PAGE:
Understanding conservationists’ perspectives on the new conservation debate

George Holmes, Chris Sandbrook, Janet Fisher

Research output: Contribution to journalArticlepeer-review

Abstract / Description of output

Recently, there has been a vibrant debate about the future direction of biodiversity conservation, particularly centred on the merits of a so-called “New Conservation”. Proponents of the New Conservation advocate a series of positions on key conservation ideas, such as the importance of human-dominated landscapes and conservation's engagement with capitalism. These have been fiercely contested in a debate dominated by a few high profile individuals, and so far there has been no empirical exploration of what perspectives exist on these issues amongst a wider community of conservationists. In this paper, we use Q methodology to provide an empirical examination of perspectives held by attendees at the 2015 International Congress for Conservation Biology (ICCB). Although our findings identify consensus on several key issues, three distinct positions emerged. Factor 1 is in favour of conservation to benefit people but opposes links with capitalism and corporations, Factor 2 favours biocentric approaches but with less emphasis on protecting wilderness than prominent opponents of New Conservation, and Factor 3 has strong links to the published New Conservation perspective but places less emphasis on increasing human wellbeing as a goal of conservation. Our results reveal important differences between the New Conservation debate in the literature and views held within a wider, but still limited, conservation community, and demonstrate the existence of at least one viewpoint (Factor 1) that is almost absent from the published debate. We hope that the fuller understanding this paper presents of the variety of views that exist, but have not yet been heard, will improve the quality and tone of debates on the New Conservation.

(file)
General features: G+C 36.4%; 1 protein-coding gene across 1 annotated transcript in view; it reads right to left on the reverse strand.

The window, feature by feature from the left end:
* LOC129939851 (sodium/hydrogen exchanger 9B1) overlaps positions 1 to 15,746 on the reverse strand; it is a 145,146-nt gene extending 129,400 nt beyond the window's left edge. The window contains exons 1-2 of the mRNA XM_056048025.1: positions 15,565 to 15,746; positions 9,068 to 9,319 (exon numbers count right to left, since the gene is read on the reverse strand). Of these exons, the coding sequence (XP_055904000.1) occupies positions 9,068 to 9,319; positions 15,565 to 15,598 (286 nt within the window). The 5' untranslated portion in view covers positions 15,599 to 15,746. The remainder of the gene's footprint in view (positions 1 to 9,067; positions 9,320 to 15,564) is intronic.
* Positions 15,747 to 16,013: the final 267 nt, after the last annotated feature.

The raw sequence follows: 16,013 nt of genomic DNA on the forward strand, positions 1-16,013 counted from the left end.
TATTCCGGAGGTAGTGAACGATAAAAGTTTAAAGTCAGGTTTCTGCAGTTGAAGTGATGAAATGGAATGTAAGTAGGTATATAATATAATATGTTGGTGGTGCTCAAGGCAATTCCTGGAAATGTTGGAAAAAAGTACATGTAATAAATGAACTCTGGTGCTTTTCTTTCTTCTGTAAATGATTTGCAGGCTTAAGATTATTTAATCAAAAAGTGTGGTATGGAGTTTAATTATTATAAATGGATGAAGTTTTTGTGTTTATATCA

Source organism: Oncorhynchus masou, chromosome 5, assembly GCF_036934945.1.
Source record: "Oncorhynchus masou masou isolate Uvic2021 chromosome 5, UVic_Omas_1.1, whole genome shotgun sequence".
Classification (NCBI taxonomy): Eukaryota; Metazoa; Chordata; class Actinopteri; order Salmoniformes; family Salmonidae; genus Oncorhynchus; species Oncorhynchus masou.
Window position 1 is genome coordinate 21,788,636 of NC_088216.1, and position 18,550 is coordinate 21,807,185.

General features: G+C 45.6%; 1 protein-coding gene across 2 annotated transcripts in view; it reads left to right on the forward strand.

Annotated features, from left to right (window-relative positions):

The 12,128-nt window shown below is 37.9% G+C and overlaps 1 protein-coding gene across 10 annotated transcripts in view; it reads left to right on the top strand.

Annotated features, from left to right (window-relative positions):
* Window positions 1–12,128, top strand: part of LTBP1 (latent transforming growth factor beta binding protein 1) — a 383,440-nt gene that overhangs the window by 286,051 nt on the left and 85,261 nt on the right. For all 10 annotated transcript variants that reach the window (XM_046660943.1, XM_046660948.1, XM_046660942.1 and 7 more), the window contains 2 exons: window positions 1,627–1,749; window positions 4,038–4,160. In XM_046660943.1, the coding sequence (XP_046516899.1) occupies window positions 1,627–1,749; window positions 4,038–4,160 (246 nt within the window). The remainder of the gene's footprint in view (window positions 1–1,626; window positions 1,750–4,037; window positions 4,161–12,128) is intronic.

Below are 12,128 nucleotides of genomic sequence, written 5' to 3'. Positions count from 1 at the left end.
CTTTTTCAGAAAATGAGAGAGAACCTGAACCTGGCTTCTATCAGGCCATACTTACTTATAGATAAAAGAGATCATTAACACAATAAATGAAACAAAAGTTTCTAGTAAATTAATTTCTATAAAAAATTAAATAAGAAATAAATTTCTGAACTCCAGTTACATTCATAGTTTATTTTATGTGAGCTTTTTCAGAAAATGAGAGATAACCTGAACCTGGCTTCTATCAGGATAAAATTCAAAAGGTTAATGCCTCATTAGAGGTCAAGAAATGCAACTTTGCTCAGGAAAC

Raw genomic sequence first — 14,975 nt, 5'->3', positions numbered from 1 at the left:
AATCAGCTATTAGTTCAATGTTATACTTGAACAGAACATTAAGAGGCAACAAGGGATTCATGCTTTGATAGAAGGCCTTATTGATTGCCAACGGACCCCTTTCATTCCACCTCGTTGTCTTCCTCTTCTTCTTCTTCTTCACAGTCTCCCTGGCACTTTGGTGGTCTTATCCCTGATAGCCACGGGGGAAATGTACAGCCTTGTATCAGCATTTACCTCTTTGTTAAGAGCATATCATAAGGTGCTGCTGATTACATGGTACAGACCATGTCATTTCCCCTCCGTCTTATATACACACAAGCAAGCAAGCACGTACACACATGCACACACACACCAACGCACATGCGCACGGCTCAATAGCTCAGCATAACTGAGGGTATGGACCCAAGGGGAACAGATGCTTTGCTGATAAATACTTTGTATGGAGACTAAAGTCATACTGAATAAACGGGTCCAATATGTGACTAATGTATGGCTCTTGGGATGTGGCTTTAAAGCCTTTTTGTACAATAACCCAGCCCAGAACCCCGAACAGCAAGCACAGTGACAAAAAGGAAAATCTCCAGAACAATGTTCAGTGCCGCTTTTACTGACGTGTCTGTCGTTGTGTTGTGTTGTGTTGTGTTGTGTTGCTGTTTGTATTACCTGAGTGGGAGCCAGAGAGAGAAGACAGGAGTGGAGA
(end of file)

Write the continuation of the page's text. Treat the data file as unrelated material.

Original languageEnglish
Pages (from-to)353-363
JournalConservation biology
Issue number2
Early online date25 Aug 2016
Publication statusPublished - 2016


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